Mine goes best on 3 tpi and 3/4 in wide blade, and I can rip 250mm thick Kwila hardwood with that ( and some patience)

John Welsford


I am having trouble with my bandsaw cutting straight. I am ripping white oak, something I have lots of experience with, but I have never had this much trouble. The blade seriously veers off, bending the blade and jamming the piece against the fence, and will stall it if I keep feeding.

At first I thought I had a dull blade, but a new blade does the same thing. These blades are a quarter inch wide, with 4 teeth per inch, supposedly okay for ripping, according to the package they came in.

Any advice would be appreciated. Thanks.

SeaLeveler
06-05-2008, 04:23 AM
As mentioned above,run board of oak with parallel line down center halfway through saw and stop cutting and cut off saw while holding board still.Mark line on table along edge of board.If your Craftsman is like mine,the fence is not adjustable so I loosen the bolts between the trungion guide and saw frame while leaving the angle setting bolt tight at 90 degrees.Line up mark on table parallel to blade then add spacers between the trungion and saw frame on one vertical side only to line up table.I use thin washers and cutouts from a drink can.Tighten bolts then repeat cut and adjust with more or less spacers as needed to acheive straight cut with fence.

Mrleft8
06-05-2008, 08:52 AM
OK....First get rid of the Craftsman blades. Get GOOD quality blades from an on-line source like Suffolk machinery ( WWW.Timberwolf1.com )
Second....1/4" blades are for cutting curves, not straight. Get a 1/2" blade minimum.
Third... Make sure that your wheels are in plane with eachother, and that the blade is tracking in the center if the tires are crowned, or at the front edge if they are flat.
Fourth.... Make sure that your blade guides are set properly. If you have "blocks" the blocks should be set only about the thickness of a piece of tissue paper away from the sides of the blade. The rear thrust bearing should not spin until you feed a piece of wood into the blade, but should spin the second that you feed a piece of wood into the blade. (both top and bottom....The bottom guides are often neglected.)
Fifth... If you saw has been abused or neglected for an extended period of time it may need serious repair. If you still want ti resaw your Oak before this happens you can set your fence to accomodate the "drift"...... This is a fairly unsatisfactory solution that will deliver barely adequate results, and only continue to abuse your saw.

InTheBeech
06-05-2008, 09:37 AM
I would suspect the fence. This makes all the difference with my Laguna. Run a piece of wood part way in to the blade, stop the machine without moving anything and look at the clearance left by the kerf at the back of the blade's width. It needs to be even on both sides. If not adjust your fence accordingly. Shim, file holes - do whatever you need to do to make sure the fence is parallel with the blade using this technique. Of course your tension, blade guides, tires, and squareness of the table to the blade should also be tuned properly. But I think that the fence is off and you will see improvement.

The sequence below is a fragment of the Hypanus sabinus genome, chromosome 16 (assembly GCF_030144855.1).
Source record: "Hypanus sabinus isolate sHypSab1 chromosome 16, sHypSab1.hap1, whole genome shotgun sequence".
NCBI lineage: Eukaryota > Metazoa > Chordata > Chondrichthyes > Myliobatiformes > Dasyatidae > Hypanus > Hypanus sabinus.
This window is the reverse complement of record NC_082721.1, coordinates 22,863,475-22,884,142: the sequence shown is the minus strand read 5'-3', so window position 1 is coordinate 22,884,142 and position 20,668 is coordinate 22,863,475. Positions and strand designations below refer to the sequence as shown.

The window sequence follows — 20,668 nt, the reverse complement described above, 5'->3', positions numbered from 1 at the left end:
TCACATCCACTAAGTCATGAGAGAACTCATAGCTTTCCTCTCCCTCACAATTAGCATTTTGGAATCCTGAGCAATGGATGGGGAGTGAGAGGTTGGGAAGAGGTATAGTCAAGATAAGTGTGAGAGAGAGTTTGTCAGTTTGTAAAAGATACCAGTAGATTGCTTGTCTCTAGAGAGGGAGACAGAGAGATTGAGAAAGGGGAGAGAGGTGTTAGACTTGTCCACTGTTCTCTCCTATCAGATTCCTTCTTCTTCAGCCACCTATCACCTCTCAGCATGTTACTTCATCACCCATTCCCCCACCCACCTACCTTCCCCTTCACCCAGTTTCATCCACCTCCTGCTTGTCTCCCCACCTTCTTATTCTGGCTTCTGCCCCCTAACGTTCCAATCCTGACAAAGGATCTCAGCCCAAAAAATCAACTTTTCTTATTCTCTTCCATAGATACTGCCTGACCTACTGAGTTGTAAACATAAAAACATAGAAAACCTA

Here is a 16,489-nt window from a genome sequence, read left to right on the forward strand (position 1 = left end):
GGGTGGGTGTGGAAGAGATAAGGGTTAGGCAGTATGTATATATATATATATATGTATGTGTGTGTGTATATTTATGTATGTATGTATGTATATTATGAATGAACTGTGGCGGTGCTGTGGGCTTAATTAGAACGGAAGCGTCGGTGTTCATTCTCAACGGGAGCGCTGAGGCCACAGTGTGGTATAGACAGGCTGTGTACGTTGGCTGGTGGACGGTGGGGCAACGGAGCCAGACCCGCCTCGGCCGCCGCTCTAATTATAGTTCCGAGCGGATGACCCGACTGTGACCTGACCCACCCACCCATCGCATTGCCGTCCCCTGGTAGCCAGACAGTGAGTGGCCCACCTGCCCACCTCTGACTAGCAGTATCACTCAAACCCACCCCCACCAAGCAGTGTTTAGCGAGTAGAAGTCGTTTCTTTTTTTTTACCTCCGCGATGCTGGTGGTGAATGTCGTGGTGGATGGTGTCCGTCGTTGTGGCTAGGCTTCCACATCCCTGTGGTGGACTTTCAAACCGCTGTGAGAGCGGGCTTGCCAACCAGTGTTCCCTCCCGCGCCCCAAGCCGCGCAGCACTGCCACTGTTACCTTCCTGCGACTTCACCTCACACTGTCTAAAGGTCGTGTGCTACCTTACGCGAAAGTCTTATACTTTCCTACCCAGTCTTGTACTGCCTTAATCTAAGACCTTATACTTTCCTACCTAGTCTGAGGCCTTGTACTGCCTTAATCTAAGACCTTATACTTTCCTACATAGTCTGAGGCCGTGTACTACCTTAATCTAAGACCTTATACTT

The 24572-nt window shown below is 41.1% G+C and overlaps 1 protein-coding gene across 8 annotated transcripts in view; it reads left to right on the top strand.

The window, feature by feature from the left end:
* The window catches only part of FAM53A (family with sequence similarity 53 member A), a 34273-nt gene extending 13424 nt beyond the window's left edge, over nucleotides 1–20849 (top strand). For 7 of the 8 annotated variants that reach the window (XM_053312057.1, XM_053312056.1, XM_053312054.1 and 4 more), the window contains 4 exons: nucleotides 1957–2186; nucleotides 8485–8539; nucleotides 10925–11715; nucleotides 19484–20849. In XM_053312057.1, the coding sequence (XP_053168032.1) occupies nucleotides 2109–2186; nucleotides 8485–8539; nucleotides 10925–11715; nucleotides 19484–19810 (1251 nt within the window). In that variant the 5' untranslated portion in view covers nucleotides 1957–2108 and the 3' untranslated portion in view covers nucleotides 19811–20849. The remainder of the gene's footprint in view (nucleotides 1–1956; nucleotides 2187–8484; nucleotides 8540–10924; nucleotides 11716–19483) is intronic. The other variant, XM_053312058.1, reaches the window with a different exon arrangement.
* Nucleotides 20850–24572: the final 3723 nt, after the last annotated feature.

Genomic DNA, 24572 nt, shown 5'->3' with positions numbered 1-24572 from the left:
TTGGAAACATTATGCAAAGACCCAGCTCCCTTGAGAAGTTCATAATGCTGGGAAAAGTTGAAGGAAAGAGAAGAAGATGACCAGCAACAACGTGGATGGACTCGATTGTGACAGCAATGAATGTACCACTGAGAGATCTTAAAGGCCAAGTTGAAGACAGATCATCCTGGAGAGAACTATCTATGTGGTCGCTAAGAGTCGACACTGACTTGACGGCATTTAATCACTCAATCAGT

Ed
Good luck.

kc8pql
06-05-2008, 11:08 AM
I am ripping white oak, something I have lots of experience with, but I have never had this much trouble. The wood is 5/4 thickness.


If you still want ti resaw your Oak before this happens you can set your fence to accomodate the "drift"...... This is a fairly unsatisfactory solution that will deliver barely adequate results, and only continue to abuse your saw.


He's not trying to resaw. He just wants to rip 5/4, which apparently he's done before with this same saw.

Bob Cleek
06-05-2008, 11:46 AM
Most all of what has been said above is absolutely correct if you are considering resawing. However, it seems to me a bandsaw is the wrong tool for the job in the first place. For ripping inch and a half oak, I'd use a table saw. Generally speaking, table saws are for straight cuts and bandsaws are all about curves. (I know, there are those who cut curved planks on a table saw and there are bandsaw applications, like resawing, that require straight cuts, but we're talking generalities here.)

Tom Robb
06-05-2008, 05:20 PM
Advice I got from Carter (the bandsaw mavens) is pretty much all of the above - good skip tooth blade, properly set guides, enough tension (may need aftermarket tension spring) non scrap tires, don't push it, and the blade set on the tires with the tracking screw such that the edge of the gullets of the blade is in the center of the tire. If it isn't centered the blade will curve one way or the other.

John Meachen
06-05-2008, 05:54 PM
Unless you have several hundred feet to saw,just mark the line and saw to it freehand.

merlinron
06-05-2008, 06:31 PM
there was a thread on here a while back,... quite a while... where it was decided that a band saw may be a more universal saw in comparison to a tablesaw for the purposes of boatbuilding. those who say the band saw is not the right tool for this guy to rip lumber with, might want to re-think.
i personally, don't agree with the above, i'm just bringing to point a consensual(word?) fact.

David McCollum
06-06-2008, 01:58 PM
Thanks for all the advice. The reason I prefer the bandsaw for this operation is I am cutting multiple slats of approximately 1/8 inch thickness for laminating. I like the rough surface the bandsaw leaves behind because it should help strengthen the glue joint. Of course, the real reason why I do not use a table saw for this is I do not own one. But after reading everyone's suggestions I started over with the blade installation instructions. While I was carefully following the instructions, I noticed that the tracking adjustment did not seem to work right. I would make an adjustment to get the blade centered on the wheel, give it a spin, but it would not stay in one place. I suspect it wanders because the bearing on the wheel may be worn. If that is the case then blade guide resetting is going to be a moving target. I have yet to try the fence alignment suggestions. I'll do that tonight. I appreciate all the help.

Tom Robb
06-06-2008, 03:47 PM
If the saw is worn enough to need repair, I guess that getting it to do your job will be endless frustration until you either fix it or replace it with a better one. I had a pretty old Sears bandsaw once that I got cheap. It was better than no saw, but not by much.